“It’s just a phase—he will grow out of it.” “That’s just what teenagers do—she’ll mature.” “All kids are this way—there’s not really anything we can do to change that.” “They have to be able to make decisions for themselves.”
These and others are the statements we make to give ourselves permission to disengage as parents. Today’s culture and the typical family tells us it’s normal for kids to:
- Lock themselves up in their rooms
- Avoid close relationships with parents
- Have prolonged rebellion or bad attitudes
- Be sexually active before marriage
Since we believe these behaviors are “normal,” we tend to disengage—to become passive parents. We essentially leave our kids to themselves to make their own mistakes and learn their own lessons. Sometimes we’re tired. Sometimes we don’t really know how to deal with an issue. Sometimes career or other interests distract us. Whatever the reason, passive parenting is disastrous.
One of the best biblical illustrations of passive parenting is Eli, a priest of the Lord at Shiloh. His story is found in 1 Samuel 1-4, and the most outstanding statement about his parenting is 1 Samuel 3:13 when God said he would judge Eli’s house because he failed to “restrain” his sons.
The story is simple and powerful. Eli was an indulgent man, somewhat lazy, and rather content with status quo. He had two sons whom the Bible calls “sons of Belial”—God’s way of saying they were wicked, ungodly men. They abused the work of God and His people. They perverted themselves and others. And they were living dishonestly and publicly shaming the name of God.
Eli’s response was minimal. He talked passively with them a time or two, but took no other action. His inaction—his parental passivity—cost him and his family dearly. Let’s examine Eli’s passive parenting pitfalls and learn from his mistakes.
Passive Parents Defer Parenting and Spiritual Development to Institutions and Environments.
Though Eli brought up his sons in the service of the Lord, at the house of the Lord, they grew to despise God and His truth. Mere environmental changes—like church, school, or youth group—are no guarantees that our children will live honorably. How often Christian parents place their children in healthy environments only to disengage and expect the institution to take over. This just doesn’t work.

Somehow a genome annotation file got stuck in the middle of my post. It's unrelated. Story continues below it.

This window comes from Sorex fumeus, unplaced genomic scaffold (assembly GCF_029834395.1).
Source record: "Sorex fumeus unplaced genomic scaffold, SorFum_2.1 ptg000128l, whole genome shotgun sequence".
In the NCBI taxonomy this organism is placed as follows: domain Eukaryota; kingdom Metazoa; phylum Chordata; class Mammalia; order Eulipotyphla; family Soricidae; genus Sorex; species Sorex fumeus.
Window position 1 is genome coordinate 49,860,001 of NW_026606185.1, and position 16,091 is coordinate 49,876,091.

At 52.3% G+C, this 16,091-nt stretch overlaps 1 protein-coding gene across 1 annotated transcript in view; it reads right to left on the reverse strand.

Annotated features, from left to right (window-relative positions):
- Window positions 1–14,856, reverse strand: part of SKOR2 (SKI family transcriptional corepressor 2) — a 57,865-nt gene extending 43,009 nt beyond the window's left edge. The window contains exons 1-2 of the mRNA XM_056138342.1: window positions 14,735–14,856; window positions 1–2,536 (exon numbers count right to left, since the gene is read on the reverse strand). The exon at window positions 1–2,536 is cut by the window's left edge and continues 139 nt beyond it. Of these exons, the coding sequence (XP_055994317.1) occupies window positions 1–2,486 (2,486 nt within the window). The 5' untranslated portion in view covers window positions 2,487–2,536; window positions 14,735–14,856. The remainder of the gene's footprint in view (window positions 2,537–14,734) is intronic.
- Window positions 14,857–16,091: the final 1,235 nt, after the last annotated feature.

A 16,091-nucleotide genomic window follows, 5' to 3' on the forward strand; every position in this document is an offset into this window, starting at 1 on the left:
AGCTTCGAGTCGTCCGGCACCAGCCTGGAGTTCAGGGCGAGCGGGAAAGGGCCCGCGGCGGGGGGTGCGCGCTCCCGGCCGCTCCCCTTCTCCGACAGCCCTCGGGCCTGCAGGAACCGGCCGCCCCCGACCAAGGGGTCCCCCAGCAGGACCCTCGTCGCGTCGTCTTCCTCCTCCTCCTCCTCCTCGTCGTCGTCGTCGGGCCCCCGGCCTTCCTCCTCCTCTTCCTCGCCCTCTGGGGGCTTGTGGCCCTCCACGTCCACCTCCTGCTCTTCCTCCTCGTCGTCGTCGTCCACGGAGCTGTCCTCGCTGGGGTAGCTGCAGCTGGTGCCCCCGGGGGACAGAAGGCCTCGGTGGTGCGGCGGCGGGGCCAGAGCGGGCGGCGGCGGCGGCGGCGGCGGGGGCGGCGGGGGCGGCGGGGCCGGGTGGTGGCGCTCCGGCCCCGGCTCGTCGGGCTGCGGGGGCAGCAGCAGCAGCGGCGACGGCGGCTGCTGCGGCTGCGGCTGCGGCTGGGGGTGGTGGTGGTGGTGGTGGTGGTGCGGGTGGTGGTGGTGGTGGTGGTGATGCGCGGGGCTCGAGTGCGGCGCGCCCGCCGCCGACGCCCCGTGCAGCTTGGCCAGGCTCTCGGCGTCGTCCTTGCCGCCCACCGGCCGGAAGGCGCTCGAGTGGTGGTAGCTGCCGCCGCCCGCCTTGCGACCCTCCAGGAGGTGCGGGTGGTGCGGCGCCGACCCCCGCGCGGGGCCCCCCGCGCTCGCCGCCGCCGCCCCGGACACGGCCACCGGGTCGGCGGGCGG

This is especially easy to do for families serving in the ministry. After all, Eli could have rationalized “what better place to rear children than in the service of the Lord?” But neglect and passivity have disastrous consequences no matter the vocation of the parents.
Wise parents take personal responsibility to introduce their children personally to God. They fully engage in displaying a personal walk and a spiritual life, expecting healthy environments and supporting institutions to only complement what they are already teaching and modeling.
Passive Parents Excuse Their Own Sin and Their Children’s.
Eli basically rationalized his own sin as well as his sons’. He didn’t want to change. He was benefitting from his sons’ dishonesty. The only reason he even talked to them about their sin was that the people complained to him, not because they dishonored God.
Sometimes we tolerate sin in our children’s lives because we don’t want to give up our own. They know it, and we know it. In so doing, we dishonor God and passively endorse our children doing the same.
Wise parents deal with their own sin first, then they humbly and sincerely lead their children to do the same. They have a zero tolerance for dishonoring God—both in themselves and their children. They don’t rationalize; they repent.
Passive Parents Avoid Confrontation and Responsibility.
They see everyone else at fault—the teacher, the pastor, the youth pastor, the other kids, the church, the school, etc.; but they don’t see their own responsibility or the choices of their children at the root. Passive parents blame everyone and everything else but themselves or their own children. There’s always another place to “point the spotlight.”
Eli never really confronted his sons or took responsibility for his passivity or their sin. He never forced them to face the reality of their sin. The Bible word restrain means to weaken or dim or diminish—like putting out a light. Eli should have removed his sons from influence and diminished their ability to carry on in their ways.
Wise parents own their children’s failures. They first inspect their own hearts and ask God to expose parental failures like neglect, inconsistency, or anger. Then they help their children take personal responsibility for their actions. They don’t defend or allow their children to blame others. And they always support those who will help them biblically address problems, no matter how embarrassing a situation might be. Embarrassment is a small price to pay for the restoration of a life or the salvaging of a future.
Passive Parents Have the Truth but Don’t Apply It to the Heart
They sit in church week after week hearing the preaching of God’s Word, but not really listening. Like pearls falling in the street, the truth is all around them, but it never penetrates the heart or impacts the lifestyle. The Word never leaves church with them. It never changes things at home.
Eli and his sons were in the ministry—surrounded by the truth on a daily basis, but it never penetrated deep into the heart. There was a huge gap between God’s truth and real life. What God said and how Eli lived were two very different things.
Wise parents always live with the ever-present reality of honoring God everywhere, all the time, in every way possible. It’s not a church thing. It’s not a Sunday thing. It’s a whole life thing. It’s a heart thing. Their Christian lives are 24/7, and living God’s way is an ever-present reality.
This part one of this article. Please click here to read part two.